Causes and Triggers
The exact cause of psoriasis is not fully understood, although it appears to be the result of a problem with the immune system where white blood cells called T cells, which are normally activated to fight infections, become activated against healthy skin cells instead.
As part of this process the T cells release chemicals called cytokines which stimulate inflammation (redness) and accelerates the growth of skin cellsxii.
The skin cells then build up and cause the typical thickened, scaly patches of psoriasis.
It is not clear what causes the immune system to become activated against healthy skin cells. Psoriasis can run in families so it may have a genetic cause. In fact, around a third of people with psoriasis have a relative who also suffers from the conditionxii.
Although psoriasis plaques may look infected they aren’t, and they are not contagious. Other people cannot ‘catch it’ by touching the affected areas of your skin.
Triggers are factors that lead to a worsening or reappearance of skin symptoms in someone with psoriasis. Triggers are not universal. Triggers that may cause one person’s psoriasis to become active may not affect another. Common triggers areviii:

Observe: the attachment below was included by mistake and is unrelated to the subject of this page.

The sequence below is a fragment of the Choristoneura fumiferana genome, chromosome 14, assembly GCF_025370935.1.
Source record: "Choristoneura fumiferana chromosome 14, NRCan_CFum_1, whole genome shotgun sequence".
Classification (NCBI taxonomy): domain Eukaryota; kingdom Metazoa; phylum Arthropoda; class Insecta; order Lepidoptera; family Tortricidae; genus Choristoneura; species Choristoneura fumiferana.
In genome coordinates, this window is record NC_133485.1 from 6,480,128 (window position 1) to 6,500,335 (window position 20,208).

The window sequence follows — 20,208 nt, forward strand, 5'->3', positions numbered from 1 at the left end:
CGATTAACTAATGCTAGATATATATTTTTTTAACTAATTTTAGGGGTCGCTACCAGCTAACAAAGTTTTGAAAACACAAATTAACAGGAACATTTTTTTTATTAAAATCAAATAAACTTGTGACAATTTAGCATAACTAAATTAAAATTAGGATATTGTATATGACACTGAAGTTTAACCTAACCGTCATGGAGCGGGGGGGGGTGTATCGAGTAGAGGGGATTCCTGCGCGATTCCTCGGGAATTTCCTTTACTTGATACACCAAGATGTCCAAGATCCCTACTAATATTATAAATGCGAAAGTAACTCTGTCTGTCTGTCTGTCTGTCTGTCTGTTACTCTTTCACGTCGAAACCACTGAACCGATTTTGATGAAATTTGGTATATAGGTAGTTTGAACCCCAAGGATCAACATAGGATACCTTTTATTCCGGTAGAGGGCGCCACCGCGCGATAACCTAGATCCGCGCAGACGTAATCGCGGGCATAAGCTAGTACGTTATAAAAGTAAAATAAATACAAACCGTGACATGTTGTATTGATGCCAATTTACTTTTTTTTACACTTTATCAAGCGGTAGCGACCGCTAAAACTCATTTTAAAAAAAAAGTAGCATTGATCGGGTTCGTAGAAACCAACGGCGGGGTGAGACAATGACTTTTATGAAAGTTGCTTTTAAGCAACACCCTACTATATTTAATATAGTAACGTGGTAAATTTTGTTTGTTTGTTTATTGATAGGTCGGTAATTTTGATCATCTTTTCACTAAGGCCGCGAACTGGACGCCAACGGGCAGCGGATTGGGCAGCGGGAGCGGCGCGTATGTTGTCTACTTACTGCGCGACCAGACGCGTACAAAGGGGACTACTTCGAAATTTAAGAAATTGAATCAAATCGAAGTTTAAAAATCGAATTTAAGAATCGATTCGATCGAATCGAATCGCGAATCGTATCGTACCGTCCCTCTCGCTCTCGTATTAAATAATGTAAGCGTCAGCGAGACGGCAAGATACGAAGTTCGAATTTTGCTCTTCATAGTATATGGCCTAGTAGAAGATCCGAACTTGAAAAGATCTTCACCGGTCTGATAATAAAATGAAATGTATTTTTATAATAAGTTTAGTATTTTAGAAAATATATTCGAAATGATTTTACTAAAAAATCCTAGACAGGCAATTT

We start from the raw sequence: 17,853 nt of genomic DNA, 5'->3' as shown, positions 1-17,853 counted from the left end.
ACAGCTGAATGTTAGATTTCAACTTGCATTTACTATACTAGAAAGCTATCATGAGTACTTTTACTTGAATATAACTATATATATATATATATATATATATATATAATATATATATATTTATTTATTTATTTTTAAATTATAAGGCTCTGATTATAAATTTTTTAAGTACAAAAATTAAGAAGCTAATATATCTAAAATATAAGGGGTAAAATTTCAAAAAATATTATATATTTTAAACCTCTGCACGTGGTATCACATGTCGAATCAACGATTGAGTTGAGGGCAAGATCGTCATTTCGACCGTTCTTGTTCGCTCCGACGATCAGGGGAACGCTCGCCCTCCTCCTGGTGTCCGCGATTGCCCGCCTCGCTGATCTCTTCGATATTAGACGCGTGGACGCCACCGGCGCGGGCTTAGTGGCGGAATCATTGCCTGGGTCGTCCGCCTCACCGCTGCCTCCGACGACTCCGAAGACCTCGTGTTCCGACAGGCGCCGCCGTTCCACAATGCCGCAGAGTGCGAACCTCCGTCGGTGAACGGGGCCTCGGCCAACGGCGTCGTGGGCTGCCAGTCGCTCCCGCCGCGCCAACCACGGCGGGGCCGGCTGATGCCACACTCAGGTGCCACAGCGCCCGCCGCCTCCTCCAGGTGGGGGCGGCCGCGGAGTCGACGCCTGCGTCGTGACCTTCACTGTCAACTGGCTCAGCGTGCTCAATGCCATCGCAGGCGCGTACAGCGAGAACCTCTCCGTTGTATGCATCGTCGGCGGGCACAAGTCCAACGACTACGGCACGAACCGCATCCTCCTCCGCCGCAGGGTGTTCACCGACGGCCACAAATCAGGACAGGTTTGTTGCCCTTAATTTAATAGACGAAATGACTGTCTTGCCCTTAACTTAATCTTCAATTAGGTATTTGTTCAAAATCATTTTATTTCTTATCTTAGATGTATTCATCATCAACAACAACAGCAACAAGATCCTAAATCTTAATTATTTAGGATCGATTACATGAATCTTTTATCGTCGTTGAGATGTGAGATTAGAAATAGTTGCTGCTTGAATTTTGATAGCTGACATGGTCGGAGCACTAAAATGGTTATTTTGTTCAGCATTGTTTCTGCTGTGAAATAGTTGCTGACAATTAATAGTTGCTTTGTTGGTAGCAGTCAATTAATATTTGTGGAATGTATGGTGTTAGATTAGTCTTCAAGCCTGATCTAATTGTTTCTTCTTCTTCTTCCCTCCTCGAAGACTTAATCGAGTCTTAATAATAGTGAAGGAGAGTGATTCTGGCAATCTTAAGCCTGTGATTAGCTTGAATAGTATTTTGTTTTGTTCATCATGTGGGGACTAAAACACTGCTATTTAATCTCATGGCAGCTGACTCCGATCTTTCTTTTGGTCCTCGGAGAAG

Stress: Studies have shown that stress can trigger psoriasis or aggravate it.
Injury to the skin: People with psoriasis often notice new lesions 10 to 14 days after the skin is cut, scratched or severely sunburned.
Infection: Some infections, such as a sore throat, may trigger a certain type of psoriasis, known as guttate psoriasis. Inverse psoriasis is often aggravated by thrush.
Medication: Some medications have been found to trigger psoriasis or flare-ups in some people. Examples include anti-malarial drugs; beta-blockers used to treat high blood pressure; heart medication; corticosteroids used to treat psoriasis; Indomethacin used to treat arthritis and other inflammatory conditions; and Lithium used to treat manic depression.
If you think a medication may be affecting your psoriasis, talk to your doctor, nurse practitioner or pharmacist before making any changes.
See Living with Psoriasis for more tips on recognising your triggers and how to deal with them.